3D Printing: Towards a Digital Craftsmanship Inspired by Historical Structures

3D printing has been an active topic of research worldwide for several years and receives significant attention and media coverage. Printing complex shapes could make structures more efficient while also removing scaffolding, which represents 2% of global waste[1]. Yet, few applications explore the formal freedom offered by generative design and robotics. Printing complex shapes without temporary support does indeed require cantilevering fresh concrete, which is a challenge.

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Work by Paul Carneau, Design by Data alumni

Paul Carneau, a Design by Data alumnus, tackled this problem in his PhD under the supervision of Prof. Olivier Baverel, Dr. Nicolas Roussel, and Dr. Romain Mesnil. Rather than adopting a purely technical approach, the researchers took inspiration from historical masonry structures from Byzantine antiquity to the French stereotomy of the 18th century[2]. Constructing without scaffolding was the norm before the industrial revolution, as famously demonstrated by Brunelleschi and the Florence Duomo. The researchers identified key similarities between masonry and 3D printed concrete structures and then went on to further characterize the ability to deform concrete laces, similarly to how stone cutters would shape blocks according to structural needs[3]. 3D printed prototypes have been built at l’Ecole des Ponts with an extruder developed by XtreeE and pave the road for increasingly ambitious and efficient design.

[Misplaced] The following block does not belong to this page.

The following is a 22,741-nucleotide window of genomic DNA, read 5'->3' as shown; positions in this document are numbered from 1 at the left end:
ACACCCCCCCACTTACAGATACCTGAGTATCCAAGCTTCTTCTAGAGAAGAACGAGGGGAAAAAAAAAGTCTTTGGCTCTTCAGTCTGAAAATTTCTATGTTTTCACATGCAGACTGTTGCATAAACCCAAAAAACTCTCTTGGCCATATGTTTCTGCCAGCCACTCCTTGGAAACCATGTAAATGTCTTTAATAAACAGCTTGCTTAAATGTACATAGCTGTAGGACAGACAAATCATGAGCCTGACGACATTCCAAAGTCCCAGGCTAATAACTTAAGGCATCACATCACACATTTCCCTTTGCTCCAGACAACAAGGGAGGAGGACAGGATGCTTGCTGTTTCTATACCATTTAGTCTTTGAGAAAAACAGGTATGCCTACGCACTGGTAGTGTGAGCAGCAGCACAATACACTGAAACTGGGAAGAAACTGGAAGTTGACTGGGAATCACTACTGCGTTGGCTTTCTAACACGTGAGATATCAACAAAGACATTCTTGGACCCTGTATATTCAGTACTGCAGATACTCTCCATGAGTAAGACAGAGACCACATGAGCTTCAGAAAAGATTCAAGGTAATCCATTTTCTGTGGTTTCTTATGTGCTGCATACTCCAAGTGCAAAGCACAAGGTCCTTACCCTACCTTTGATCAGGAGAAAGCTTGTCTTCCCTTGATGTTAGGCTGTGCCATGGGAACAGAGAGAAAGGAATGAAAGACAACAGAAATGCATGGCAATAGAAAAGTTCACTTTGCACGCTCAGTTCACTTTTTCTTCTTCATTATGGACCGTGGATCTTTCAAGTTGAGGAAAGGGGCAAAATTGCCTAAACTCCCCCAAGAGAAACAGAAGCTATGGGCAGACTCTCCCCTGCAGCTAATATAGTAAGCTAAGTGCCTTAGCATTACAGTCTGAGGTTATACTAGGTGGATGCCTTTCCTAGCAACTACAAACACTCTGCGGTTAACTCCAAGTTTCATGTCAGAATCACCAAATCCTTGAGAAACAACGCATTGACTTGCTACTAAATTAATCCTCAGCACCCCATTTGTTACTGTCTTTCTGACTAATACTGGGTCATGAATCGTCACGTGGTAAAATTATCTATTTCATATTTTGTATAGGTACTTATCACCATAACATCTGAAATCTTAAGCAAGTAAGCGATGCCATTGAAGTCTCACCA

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Florence Dome by Brunelleschi. Photo by Soff Garavano Puw on Unsplash

Mahan Motamedi also studies the 3D printing of cantilevers with a focus on earth-based materials. During his PhD, also under the direction of Olivier Baverel and Romain Mesnil, he explores traditional vaulting techniques in Iran and proposes a grammar derived from those brickworks, providing designers with a range of possible solutions to span over a given area[4]. The Design by Data program provided him with the fundamental research-based computational skills allowing him to dive into this research field.

5th Edition Now Open
Despite the pandemic, the program just kicked-off its 5th edition with a newly updated program and a blend of remote and onsite learning. Applications for the 6th edition just opened as well, to join the program in September 2021.

More information available at the links below:
Build'in website
Design by Data website
Design by Data Facebook
Design by Data Instagram
XtreeE website

[1] Llatas, C. (2011). A model for quantifying construction waste in projects according to the European waste list. Waste management, 31(6), 1261-1276.
[2] Paul Carneau, Romain Mesnil, Nicolas Roussel, Olivier Baverel, Additive manufacturing of cantilever - From masonry to concrete 3D printing, Automation in Construction, Volume 116, 2020,
[3] Carneau P., Mesnil R., Ducoulombier N., Roussel N., Baverel O. (2020) Characterisation of the Layer Pressing Strategy for Concrete 3D Printing. In: Bos F., Lucas S., Wolfs R., Salet T. (eds) Second RILEM International Conference on Concrete and Digital Fabrication. DC 2020. RILEM Bookseries, vol 28. Springer, Cham.
[4] Motamedi, M., Oval, R., Carneau, P., & Baverel, O. (2019, September). Supportless 3D Printing of Shells: Adaptation of Ancient Vaulting Techniques to Digital Fabrication. In Design Modelling Symposium Berlin (pp. 714-726). Springer, Cham.

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Cite: "Integrating Computational Design and Research Could Stimulate New Digital Craftmanship" 16 Feb 2021. ArchDaily. Accessed . <> ISSN 0719-8884